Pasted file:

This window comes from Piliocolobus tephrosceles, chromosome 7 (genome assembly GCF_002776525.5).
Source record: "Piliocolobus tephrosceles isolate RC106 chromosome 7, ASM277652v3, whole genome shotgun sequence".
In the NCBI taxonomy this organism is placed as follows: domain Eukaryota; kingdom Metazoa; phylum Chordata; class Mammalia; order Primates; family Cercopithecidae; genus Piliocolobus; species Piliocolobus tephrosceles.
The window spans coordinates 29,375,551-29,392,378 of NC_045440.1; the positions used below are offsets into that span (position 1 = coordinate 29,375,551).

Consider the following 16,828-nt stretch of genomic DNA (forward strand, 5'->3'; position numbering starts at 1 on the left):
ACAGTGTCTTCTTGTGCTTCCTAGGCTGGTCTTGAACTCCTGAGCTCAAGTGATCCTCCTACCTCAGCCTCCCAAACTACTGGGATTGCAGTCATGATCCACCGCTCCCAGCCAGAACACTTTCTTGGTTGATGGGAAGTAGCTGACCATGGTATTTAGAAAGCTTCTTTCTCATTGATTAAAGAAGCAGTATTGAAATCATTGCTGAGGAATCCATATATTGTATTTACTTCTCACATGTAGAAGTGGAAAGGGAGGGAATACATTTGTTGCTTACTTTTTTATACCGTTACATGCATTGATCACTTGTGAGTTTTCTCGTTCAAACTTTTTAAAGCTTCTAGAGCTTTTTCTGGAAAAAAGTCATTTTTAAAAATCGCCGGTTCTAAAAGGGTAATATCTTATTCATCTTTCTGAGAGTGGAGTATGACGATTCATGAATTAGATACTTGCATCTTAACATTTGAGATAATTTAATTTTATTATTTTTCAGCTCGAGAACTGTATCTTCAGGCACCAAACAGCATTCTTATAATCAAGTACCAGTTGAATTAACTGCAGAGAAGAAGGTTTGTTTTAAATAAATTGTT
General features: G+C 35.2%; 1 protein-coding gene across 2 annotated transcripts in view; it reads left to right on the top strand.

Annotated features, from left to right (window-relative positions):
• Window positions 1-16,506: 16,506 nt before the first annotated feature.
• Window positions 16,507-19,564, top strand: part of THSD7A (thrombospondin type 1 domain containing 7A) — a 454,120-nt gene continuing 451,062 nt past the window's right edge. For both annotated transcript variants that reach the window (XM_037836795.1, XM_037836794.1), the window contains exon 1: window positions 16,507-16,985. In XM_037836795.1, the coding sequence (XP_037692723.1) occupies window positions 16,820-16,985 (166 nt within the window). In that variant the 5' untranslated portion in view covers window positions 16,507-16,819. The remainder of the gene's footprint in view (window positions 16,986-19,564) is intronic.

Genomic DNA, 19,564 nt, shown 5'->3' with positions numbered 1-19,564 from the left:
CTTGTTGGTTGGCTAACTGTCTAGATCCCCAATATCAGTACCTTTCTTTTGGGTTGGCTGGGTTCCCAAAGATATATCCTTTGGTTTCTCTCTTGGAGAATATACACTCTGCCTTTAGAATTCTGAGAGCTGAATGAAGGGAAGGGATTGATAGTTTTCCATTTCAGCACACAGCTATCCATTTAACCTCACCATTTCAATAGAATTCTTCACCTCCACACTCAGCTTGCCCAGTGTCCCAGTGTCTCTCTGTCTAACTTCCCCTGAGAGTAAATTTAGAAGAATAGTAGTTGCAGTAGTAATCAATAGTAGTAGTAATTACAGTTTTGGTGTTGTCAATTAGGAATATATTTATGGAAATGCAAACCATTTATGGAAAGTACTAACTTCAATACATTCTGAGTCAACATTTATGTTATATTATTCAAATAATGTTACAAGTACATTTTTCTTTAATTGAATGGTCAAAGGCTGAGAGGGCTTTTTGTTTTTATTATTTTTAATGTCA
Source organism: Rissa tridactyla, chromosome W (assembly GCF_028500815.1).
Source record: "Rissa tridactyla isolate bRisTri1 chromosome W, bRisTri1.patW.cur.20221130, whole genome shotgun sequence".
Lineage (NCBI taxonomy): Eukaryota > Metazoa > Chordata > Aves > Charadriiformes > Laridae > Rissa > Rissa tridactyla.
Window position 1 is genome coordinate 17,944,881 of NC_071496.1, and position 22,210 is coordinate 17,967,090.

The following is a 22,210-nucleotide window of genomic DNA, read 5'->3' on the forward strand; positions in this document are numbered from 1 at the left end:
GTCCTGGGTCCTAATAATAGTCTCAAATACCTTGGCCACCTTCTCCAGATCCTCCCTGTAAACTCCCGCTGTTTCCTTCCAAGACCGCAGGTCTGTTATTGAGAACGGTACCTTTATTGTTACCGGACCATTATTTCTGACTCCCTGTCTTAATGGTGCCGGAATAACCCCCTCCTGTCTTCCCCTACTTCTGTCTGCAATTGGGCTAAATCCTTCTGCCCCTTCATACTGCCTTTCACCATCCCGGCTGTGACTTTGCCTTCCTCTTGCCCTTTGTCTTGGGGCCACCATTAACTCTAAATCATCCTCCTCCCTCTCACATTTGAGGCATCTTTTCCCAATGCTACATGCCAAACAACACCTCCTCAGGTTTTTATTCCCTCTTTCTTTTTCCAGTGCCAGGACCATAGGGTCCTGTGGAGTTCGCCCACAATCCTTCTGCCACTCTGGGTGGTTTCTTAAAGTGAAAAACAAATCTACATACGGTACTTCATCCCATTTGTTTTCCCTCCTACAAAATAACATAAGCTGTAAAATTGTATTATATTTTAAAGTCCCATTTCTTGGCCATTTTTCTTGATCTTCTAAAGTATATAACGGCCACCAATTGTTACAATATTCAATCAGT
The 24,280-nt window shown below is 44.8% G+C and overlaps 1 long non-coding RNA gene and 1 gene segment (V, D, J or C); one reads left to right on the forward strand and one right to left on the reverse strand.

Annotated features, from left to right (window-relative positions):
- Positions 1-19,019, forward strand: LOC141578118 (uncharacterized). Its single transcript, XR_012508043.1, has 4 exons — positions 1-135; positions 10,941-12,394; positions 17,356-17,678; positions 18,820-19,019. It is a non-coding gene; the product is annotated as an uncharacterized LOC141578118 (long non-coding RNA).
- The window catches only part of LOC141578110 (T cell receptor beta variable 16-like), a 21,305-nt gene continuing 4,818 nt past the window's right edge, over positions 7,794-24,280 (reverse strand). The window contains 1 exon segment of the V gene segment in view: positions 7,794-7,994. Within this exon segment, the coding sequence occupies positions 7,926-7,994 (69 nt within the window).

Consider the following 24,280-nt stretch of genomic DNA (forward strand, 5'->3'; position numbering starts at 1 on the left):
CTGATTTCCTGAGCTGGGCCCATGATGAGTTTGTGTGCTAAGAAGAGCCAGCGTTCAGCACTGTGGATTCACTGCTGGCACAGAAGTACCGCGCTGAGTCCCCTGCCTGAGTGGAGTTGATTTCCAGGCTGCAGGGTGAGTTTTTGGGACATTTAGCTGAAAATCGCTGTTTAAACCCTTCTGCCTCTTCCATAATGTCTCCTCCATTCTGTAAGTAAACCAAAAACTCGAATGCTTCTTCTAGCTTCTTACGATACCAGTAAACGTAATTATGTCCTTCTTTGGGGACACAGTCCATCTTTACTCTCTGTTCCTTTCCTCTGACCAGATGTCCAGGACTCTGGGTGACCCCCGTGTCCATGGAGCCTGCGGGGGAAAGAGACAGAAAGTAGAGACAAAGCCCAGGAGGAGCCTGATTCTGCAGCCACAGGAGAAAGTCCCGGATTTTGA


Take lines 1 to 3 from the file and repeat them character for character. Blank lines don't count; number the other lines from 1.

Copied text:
This window comes from Piliocolobus tephrosceles, chromosome 7 (genome assembly GCF_002776525.5).
Source record: "Piliocolobus tephrosceles isolate RC106 chromosome 7, ASM277652v3, whole genome shotgun sequence".
In the NCBI taxonomy this organism is placed as follows: domain Eukaryota; kingdom Metazoa; phylum Chordata; class Mammalia; order Primates; family Cercopithecidae; genus Piliocolobus; species Piliocolobus tephrosceles.